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Flex 4.6 and AIR 3.0 New Features for Mobile Apps
Illustration by Don Barnett

Controlling view hierarchy


From:

Flex 4.6 and AIR 3.0 New Features for Mobile Apps

with James Talbot

Video: Controlling view hierarchy

We're going to explore a little bit more about the SplitViewNavigator. So I'm starting where we left off in the last movie, and as you remember, when I run the application, the SplitViewNavigator that we created earlier, this is perfect for landscape mode. So you will see when I actually do a run configuration and I test this on a mobile application, okay, we are going to of course test this on an iPad, so I am going to say Apple iOS, I am going to say iPad, and you should see that I have my Apple iPad here.

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Flex 4.6 and AIR 3.0 New Features for Mobile Apps
1h 49m Intermediate Jan 30, 2012

Viewers: in countries Watching now:

Join James Talbot, as he reviews the new features in Adobe Flex, Flash Builder, and AIR for mobile application developers. This course covers the Spark components for building mobile user interfaces in the Flex SDK, and the AIR support for native extensions, which enable applications to use parts of the host operating systems that were previously unavailable. The course also describes new testing and network monitoring capabilities available with Flash Builder 4.6, and the ability for Android applications to be deployed without relying on a separate runtime.

Topics include:
  • Controlling adaptable tablet layouts
  • Controlling view hierarchy
  • Using 16-bit and 32-bit render modes
  • Using the Date Picker, Scroller, and List components
  • Adding a splash screen to a mobile app
  • Using native extensions for iOS and Android
  • Testing with FlexUnit on Wi-Fi
  • Packaging the application for release
Subjects:
Developer Mobile Apps
Software:
AIR Flash Builder Flex
Author:
James Talbot

Controlling view hierarchy

We're going to explore a little bit more about the SplitViewNavigator. So I'm starting where we left off in the last movie, and as you remember, when I run the application, the SplitViewNavigator that we created earlier, this is perfect for landscape mode. So you will see when I actually do a run configuration and I test this on a mobile application, okay, we are going to of course test this on an iPad, so I am going to say Apple iOS, I am going to say iPad, and you should see that I have my Apple iPad here.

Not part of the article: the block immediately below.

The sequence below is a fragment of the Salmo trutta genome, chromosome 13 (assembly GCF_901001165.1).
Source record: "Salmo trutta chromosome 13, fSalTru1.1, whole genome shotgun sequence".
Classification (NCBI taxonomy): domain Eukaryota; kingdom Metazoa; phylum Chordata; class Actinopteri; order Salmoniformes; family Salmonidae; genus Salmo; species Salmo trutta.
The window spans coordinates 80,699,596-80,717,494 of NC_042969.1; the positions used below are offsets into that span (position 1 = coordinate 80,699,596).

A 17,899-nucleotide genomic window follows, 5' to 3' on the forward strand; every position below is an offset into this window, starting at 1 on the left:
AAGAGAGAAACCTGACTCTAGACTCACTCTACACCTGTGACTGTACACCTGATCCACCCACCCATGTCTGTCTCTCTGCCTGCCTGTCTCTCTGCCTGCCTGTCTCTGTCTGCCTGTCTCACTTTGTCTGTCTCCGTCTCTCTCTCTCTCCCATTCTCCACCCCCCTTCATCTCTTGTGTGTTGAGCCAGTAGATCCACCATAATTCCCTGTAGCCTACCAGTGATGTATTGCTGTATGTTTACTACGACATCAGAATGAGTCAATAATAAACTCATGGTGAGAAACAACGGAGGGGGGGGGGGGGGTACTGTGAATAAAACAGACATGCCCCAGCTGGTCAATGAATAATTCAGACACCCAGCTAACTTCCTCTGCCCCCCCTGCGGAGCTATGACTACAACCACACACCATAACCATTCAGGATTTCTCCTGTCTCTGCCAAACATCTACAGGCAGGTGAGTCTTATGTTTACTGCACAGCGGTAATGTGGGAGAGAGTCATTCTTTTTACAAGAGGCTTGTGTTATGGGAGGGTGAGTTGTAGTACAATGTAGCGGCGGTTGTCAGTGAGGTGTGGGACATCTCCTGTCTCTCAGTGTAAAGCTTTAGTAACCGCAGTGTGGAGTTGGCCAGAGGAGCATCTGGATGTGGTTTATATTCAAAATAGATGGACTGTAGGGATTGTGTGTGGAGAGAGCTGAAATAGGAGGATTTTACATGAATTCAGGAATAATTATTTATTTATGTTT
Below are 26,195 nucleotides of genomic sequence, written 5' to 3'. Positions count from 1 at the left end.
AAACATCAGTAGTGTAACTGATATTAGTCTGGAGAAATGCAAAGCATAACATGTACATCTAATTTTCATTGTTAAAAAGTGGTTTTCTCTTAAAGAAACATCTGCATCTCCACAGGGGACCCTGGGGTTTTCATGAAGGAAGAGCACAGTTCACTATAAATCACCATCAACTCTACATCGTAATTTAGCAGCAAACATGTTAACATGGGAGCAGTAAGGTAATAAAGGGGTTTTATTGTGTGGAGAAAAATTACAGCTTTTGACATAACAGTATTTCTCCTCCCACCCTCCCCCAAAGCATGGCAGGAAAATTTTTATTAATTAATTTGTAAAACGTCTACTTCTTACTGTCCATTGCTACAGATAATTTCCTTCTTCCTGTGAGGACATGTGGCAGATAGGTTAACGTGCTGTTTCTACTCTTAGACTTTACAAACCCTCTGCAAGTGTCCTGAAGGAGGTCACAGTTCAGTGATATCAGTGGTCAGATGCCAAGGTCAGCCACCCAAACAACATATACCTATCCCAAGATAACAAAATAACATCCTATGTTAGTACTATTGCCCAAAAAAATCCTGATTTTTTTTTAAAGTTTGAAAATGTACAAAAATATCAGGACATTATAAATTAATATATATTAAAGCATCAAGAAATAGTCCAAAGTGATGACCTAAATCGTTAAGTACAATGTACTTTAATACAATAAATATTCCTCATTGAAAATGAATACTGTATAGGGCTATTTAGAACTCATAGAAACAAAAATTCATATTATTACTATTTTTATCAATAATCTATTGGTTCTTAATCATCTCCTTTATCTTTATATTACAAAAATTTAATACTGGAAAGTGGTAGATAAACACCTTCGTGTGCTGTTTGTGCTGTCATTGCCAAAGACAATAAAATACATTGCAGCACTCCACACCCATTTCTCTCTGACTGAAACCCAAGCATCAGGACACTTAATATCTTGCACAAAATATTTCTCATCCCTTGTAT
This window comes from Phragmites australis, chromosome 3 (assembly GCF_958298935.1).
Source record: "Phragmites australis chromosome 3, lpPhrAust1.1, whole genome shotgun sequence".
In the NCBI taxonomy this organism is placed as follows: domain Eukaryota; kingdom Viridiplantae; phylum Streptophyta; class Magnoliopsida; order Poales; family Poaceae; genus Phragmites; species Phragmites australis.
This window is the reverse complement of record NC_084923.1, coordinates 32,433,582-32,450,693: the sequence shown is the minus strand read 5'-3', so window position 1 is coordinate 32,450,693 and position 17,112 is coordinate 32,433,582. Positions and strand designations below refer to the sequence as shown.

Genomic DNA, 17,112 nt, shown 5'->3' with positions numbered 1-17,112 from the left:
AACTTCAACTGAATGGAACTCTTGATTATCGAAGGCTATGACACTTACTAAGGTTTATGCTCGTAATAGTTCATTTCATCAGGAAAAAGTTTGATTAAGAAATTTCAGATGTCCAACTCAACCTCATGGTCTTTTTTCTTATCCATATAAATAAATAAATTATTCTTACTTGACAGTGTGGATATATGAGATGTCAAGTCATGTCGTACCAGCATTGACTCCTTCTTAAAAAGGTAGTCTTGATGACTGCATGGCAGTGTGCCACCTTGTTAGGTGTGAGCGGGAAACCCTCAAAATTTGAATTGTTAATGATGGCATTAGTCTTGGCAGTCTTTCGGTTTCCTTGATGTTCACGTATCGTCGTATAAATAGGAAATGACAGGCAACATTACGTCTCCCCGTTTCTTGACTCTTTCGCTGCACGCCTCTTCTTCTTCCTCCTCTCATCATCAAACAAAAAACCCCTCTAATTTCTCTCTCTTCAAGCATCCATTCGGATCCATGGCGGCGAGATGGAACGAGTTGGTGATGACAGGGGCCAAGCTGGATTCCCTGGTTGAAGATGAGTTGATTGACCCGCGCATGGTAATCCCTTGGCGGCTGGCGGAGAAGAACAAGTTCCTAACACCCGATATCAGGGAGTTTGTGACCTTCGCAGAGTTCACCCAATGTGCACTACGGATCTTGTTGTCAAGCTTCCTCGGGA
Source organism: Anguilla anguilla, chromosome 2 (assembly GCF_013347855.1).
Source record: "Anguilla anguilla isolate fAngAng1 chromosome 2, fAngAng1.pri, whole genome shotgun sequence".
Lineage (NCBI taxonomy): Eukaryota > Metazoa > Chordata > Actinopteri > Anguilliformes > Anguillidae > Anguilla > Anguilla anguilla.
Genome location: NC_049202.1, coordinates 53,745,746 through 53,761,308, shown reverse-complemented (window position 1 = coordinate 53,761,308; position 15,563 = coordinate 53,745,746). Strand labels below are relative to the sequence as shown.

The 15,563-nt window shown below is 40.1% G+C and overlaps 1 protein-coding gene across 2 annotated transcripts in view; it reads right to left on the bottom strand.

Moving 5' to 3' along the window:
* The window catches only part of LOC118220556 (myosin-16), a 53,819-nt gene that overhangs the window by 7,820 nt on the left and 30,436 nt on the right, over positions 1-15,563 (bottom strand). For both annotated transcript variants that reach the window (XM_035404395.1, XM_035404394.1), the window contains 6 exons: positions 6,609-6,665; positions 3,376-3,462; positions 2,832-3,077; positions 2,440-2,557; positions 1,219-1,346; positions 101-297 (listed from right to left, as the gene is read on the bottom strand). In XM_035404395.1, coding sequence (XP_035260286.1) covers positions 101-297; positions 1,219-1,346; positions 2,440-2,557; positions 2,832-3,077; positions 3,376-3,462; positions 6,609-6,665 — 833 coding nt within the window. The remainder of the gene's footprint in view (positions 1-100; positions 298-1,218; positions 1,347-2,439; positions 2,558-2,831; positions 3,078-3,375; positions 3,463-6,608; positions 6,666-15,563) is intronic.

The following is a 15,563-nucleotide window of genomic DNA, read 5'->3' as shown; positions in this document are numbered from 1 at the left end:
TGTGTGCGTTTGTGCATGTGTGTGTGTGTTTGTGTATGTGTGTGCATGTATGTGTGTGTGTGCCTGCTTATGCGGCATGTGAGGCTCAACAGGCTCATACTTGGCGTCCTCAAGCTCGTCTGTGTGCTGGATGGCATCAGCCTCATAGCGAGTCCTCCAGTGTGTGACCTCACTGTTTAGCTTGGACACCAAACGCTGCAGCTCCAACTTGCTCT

I click here and the information is displayed in the Detail view. This works perfectly in landscape mode. Now, what happens if the end user rotates the device and goes into portrait mode? We need to worry about this as developers. So there are a couple things that we can do to make our lives much easier. The first thing we can do is you can add a layout tag directly to the SplitViewNavigator. So for example, just like you can add a layout tag to your application, I can just simply say s:layout and I can instantiate a VerticalLayout instance right there, and this will lay out my application vertically.

Now this isn't going to give me the exact results that I want. So here I am going to hit Save, and watch what happens. You'll see that it's handling it if it's in vertical mode, but this is not exactly what we want it to look like to the end user, right? If you are trying to view your email in portrait mode, this is not how you want this to look. So you can see the Detail view at the bottom, and you can see it up here, but there's all this dead real estate space here, and this is not exactly what we want and how we want this to work. So let's make some modification, because we have much less screen width to work with.

The first thing we can do is if the user goes into portrait mode, we can automatically have it hide this left view. So there's a property here on our SplitViewNavigator simply called autoHideFirstViewNavigator, which in this case is our leftNav, and if we just set this to true, it'll automatically hide that. So let's do that, and now watch what happens when you we are still in vertical layout mode or in portrait mode, as you see, but then you'll see that it automatically takes up the appropriate amount of real estate and it puts it into Detail view. But of course, we don't have our list of devices anymore.